IAEA, Japan’s National Institutes for Quantum Science and Technology QST Extend Collaboration on Cancer

Building on the continued cooperation with Japan’s National Institutes for Quantum Science and Technology (QST), the IAEA has redesignated QST as a Collaborating Centre until 2026 for radiation oncology, nuclear medicine and molecular imaging, dosimetry, and science technology and society.

By promoting collaboration among researchers across a broad range of fields, including medicine, biology, physics, engineering and chemistry, QST had been a driving force for the advancement of radiological sciences.

Committed to training and educating future professionals in the field, it had also been closely working in various ways with international organizations, particularly the IAEA, including through hosting training courses held under the Regional Cooperative Agreement for Research, Development and Training Related to Nuclear Science and Technology for Asia and the Pacific (RCA), accepting IAEA fellows and sending experts to relevant IAEA technical meetings.

First designated an IAEA Collaborating Centre in 2006, QST had so far offered specialized events on topics, such as biological effects of low dose radiation, radiobiology, and charged particle therapy and molecular imaging.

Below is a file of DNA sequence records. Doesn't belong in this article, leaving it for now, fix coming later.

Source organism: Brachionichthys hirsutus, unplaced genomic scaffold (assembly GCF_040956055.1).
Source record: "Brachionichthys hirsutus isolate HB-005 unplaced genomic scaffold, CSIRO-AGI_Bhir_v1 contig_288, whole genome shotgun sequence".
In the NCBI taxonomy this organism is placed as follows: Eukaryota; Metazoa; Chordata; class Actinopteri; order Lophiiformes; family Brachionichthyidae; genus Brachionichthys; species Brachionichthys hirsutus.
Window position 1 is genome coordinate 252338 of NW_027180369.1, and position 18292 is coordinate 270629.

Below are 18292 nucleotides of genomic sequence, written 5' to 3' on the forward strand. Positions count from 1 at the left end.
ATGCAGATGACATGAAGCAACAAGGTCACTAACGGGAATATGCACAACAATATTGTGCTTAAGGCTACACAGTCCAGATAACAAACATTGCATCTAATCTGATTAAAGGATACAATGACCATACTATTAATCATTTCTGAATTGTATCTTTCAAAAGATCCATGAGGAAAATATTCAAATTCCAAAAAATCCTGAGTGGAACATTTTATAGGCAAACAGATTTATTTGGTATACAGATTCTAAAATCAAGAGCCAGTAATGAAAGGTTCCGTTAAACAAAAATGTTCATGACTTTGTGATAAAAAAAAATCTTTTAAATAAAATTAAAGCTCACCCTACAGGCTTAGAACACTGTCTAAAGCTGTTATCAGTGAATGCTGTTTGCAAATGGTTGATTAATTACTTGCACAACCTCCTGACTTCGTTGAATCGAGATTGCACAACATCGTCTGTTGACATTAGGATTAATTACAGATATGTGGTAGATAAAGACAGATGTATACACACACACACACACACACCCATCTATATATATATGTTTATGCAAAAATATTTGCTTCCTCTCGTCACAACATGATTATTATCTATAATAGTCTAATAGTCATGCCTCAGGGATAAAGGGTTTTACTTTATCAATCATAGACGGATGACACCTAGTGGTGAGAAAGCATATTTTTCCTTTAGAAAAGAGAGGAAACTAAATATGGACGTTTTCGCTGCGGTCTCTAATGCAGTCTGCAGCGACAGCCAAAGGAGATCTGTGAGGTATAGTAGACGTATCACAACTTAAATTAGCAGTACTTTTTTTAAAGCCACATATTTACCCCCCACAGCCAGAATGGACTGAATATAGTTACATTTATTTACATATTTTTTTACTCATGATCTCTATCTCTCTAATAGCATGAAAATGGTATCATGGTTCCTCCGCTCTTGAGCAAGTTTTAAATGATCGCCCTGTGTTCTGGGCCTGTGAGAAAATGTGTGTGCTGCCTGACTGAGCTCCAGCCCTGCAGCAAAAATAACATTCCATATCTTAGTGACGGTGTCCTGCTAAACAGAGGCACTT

“By redesignating QST as an IAEA Collaborating Centre, we aim to enhance Member States’ development in cancer management related fields, by helping them establish sustainable technologies,” said Najat Mokhtar, IAEA Deputy Director General and Head of the Department of Nuclear Sciences and Applications, during the redesignation agreement signing ceremony held on the sidelines of the IAEA’s annual General Conference in September. “We look forward to QST’s continued support to IAEA initiatives and research activities.”

Since September 2017, QST has also been serving as an IAEA Capacity Building Centre for cooperation in the area of emergency preparedness and response, under a practical arrangement with the IAEA.

“QST has 16 years of experience as an IAEA Collaborating Centre since the predecessor, the National Institute of Radiological Sciences NIRS, was designated as the first one in Japan in 2006,” said QST Managing Director Dr. Takashi Nakano. “With each renewal of the designation, the collaboration has become deeper and broader, and many accomplishments have been achieved in nuclear applications for human health. Without stopping this momentum, we would like to contribute to human resource development in the broader field of nuclear applications.”

IAEA Collaborating Centres

To promote the use of nuclear technologies, the IAEA collaborates with designated institutions around the world. Through the Collaborating Centres network, these organizations assist the IAEA by undertaking original research and development and training relating to nuclear science, technologies and their safe and secure applications. There are currently 58 active IAEA Collaborating Centres in 36 countries, working on helping IAEA Member States reach the United Nations Sustainable Development Goals.

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